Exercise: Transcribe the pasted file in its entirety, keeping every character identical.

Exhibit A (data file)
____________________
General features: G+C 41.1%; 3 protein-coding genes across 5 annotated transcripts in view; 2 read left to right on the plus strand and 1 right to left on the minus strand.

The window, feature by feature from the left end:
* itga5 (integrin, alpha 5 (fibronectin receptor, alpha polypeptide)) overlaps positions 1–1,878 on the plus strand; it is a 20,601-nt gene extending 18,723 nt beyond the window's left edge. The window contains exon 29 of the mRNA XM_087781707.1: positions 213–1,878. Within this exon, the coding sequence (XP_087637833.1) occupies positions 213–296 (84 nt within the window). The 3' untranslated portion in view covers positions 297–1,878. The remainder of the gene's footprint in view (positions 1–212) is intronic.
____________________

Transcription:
General features: G+C 41.1%; 3 protein-coding genes across 5 annotated transcripts in view; 2 read left to right on the plus strand and 1 right to left on the minus strand.

The window, feature by feature from the left end:
* itga5 (integrin, alpha 5 (fibronectin receptor, alpha polypeptide)) overlaps positions 1–1,878 on the plus strand; it is a 20,601-nt gene extending 18,723 nt beyond the window's left edge. The window contains exon 29 of the mRNA XM_087781707.1: positions 213–1,878. Within this exon, the coding sequence (XP_087637833.1) occupies positions 213–296 (84 nt within the window). The 3' untranslated portion in view covers positions 297–1,878. The remainder of the gene's footprint in view (positions 1–212) is intronic.